Ticks that can make you allergic to red meat are spreading

Good morning, Maine. Here is your morning briefing.


The highs will be in the mid 70s, with a mix of sun and clouds. There is a chance for afternoon thunderstorms. Check your local forecast here.

National and international headline

Ticks that can make you allergic to red meat are spreading

The recently discovered Bourbon virus and Heartland virus are two more reasons to avoid ticks. 
Dreamstime | TNS

As if there weren’t enough reasons to avoid ticks, a symptom can develop in which a bite from a certain kind of tick causes an allergic reaction to red meat.

[Mainers on social media are reporting a bad year for ticks]

A bite from the lone star tick, prevalent across the eastern half of the United States, can cause severe symptoms to develop after eating mammalian meat such as pork, beef and lamb. Symptom include hives, shortness of breath and can lead to an anaphylactic reaction. A bite can even be fatal, according to Ronald Saff, an allergist from Tallahassee, Florida.

[Everything you thought you knew about Lyme disease is wrong]

Saff said the ticks are spreading, and global warming is contributing. Once confined to southeast and eastern states, they are spreading northward and westward.

“They like nice warm environments,” he said. “As the U.S. gets warmer, we anticipate that the tick will migrate to other states.”

Once inflicted with the condition, an allergic reaction can develop after just a single bite of meat.

Collins, King won’t support Senate bill to replace Obamacare

U.S. Sen. Susan Collins, R-Maine, speaks to reporters after Senate Republicans unveiled their version of legislation that would replace Obamacare on Capitol Hill in Washington, June 22, 2017.

Senate Republicans’ bill to erase major parts of the Affordable Care Act would cause an estimated 22 million more Americans to be uninsured in the coming decade – about 1 million fewer than similar legislation recently passed by the House, according to the Congressional Budget Office.

The forecast issued Monday by Congress’ nonpartisan budget scorekeepers also estimates that the Senate measure, drafted in secret mainly by Majority Leader Mitch McConnell and aides, would reduce federal spending by $321 billion by 2026 – compared with $119 billion for the House’s version.

Republican U.S. Sen. Susan Collins said Monday evening she would vote against a motion to proceed on the bill, saying the bill “doesn’t fix ACA problems for rural Maine.”

U.S. Sen. Angus King, I-Maine, called the score “further proof that this bill will do more harm than good.”

White House says Syria’s Assad preparing another chemical attack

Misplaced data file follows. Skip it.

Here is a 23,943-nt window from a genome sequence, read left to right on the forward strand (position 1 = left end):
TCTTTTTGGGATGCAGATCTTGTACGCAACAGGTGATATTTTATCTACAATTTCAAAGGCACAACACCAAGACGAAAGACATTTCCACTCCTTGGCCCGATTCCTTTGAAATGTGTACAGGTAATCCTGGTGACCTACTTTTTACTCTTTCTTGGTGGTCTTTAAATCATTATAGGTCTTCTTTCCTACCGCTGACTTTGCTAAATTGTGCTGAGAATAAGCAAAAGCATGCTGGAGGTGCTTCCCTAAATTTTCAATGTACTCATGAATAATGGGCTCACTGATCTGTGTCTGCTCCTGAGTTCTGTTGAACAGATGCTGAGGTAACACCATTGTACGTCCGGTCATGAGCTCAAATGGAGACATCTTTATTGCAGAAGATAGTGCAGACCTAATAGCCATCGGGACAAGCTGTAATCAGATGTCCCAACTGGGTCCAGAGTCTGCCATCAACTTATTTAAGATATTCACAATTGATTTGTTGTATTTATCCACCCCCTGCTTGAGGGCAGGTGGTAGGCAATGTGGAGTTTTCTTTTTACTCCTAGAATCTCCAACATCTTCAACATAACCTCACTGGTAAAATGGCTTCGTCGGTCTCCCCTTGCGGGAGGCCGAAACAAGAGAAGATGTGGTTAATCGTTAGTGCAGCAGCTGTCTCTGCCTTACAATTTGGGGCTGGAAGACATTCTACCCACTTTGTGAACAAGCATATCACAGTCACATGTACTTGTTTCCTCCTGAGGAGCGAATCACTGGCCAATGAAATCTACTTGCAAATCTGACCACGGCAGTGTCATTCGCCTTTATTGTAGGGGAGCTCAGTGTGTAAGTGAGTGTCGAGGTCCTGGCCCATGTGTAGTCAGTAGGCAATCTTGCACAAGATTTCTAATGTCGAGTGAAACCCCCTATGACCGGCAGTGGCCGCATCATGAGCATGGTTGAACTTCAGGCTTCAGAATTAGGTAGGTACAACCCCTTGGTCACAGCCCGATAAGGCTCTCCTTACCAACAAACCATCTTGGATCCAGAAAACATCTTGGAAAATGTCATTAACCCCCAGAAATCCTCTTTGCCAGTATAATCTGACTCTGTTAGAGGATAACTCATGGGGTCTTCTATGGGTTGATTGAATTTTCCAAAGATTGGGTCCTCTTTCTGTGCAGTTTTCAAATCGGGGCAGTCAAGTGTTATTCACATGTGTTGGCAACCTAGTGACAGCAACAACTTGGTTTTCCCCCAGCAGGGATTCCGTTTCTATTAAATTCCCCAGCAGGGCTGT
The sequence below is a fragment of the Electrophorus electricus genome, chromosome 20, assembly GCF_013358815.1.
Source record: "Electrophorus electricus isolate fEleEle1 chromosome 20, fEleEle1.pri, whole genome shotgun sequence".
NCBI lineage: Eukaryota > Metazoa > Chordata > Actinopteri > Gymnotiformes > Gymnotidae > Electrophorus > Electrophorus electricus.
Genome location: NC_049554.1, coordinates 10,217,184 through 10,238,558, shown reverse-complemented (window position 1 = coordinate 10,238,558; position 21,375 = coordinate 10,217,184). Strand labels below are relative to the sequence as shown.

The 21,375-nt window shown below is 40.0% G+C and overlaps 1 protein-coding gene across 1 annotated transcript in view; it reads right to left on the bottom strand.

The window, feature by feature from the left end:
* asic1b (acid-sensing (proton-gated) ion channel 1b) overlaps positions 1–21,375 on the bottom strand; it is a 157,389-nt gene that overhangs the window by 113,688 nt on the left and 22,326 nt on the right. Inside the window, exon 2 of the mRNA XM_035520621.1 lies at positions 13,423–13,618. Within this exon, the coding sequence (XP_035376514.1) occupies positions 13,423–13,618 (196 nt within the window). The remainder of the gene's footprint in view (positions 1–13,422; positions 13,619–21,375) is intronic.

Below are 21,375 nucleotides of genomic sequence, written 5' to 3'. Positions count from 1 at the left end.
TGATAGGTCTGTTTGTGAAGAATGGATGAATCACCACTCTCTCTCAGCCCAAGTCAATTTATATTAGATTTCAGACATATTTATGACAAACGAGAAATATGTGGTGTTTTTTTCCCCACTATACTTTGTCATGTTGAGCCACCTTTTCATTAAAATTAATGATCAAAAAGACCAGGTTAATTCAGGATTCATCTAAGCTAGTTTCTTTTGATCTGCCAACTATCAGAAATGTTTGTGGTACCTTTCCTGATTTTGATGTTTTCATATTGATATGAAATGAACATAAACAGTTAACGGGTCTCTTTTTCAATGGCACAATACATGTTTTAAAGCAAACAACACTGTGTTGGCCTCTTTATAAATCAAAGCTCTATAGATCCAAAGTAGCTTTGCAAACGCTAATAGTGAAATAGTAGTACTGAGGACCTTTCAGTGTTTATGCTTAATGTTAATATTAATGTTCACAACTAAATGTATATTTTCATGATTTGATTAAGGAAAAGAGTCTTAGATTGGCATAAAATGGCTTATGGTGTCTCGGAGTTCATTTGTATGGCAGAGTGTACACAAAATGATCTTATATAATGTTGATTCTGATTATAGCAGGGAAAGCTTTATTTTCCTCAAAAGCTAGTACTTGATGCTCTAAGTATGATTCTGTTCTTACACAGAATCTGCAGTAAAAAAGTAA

Syria’s President Bashar al-Assad speaks during an interview with Russia’s RIA news agency, in Damascus, Syria, March 30, 2016.

The White House issued an ominous warning to Syrian President Bashar al-Assad on Monday night, pledging his regime would pay a “heavy price” if it carried out another chemical attack this year.

In a statement, White House Press Secretary Sean Spicer said the United States detected evidence of preparations for a chemical attack, similar to the preparations that occurred before an attack in April.

“The United States has identified potential preparations for another chemical weapons attack by the Assad regime that would likely result in the mass murder of civilians, including innocent children,” Spicer said in a statement.

“As we have previously stated, the United States is in Syria to eliminate the Islamic State of Iraq and Syria,” he continued. “If, however, Mr. Assad conducts another mass murder attack using chemical weapons, he and his military will pay a heavy price.”

Emmett Till historical marker destroyed by vandals – again

Emmett Till
Image Editor | Flickr

In October, a Mississippi historical marker for Emmett Till was riddled with bullet holes in a savage act of vandalism.

Now, less than a year later, a second state historical marker has been defaced, destroying historical information about the black teenager whose name became a civil rights rallying cry after he was kidnapped and murdered in 1955, according to the Associated Press.

“Who knows what motivates people to do this?” Allan Hammons, the owner of a public relations firm that produced the sign located in Money, Mississippi. “Vandals have been around since the beginning of time.”

House Ethics Committee is reviewing allegations against three Democrats

Congressman John Conyers, D-Michigan, asks questions during a hearing of the judiciary subcommittee on crime, terrorism, homeland security and investigations on Feb. 27, 2014, in Washington, D.C. The House Ethics Committee has acknowledged it is investigating Reps. Ben Ray Lujan, Conyers and House staffer Michael Collins.
Astrid Riecken | TNS

The House Ethics Committee said Monday it is reviewing charges lodged against two high-profile Democratic lawmakers and a senior Democratic aide.

The lawmakers facing an ethics review are Rep. John Conyers, D-Michigan, the ranking Democrat on the Judiciary Committee and the longest-serving sitting House member, and Rep. Ben Ray Lujan, D-New Mexico, chairman of the Democratic Congressional Campaign Committee. The staffer is Michael Collins, chief of staff to Rep. John Lewis, D-Georgia.

Statements released Monday by the Ethics Committee did not detail the allegations against the three men, which were forwarded to the committee by the independent Office of Congressional Ethics based on a “substantial reason to believe” a violation has occurred.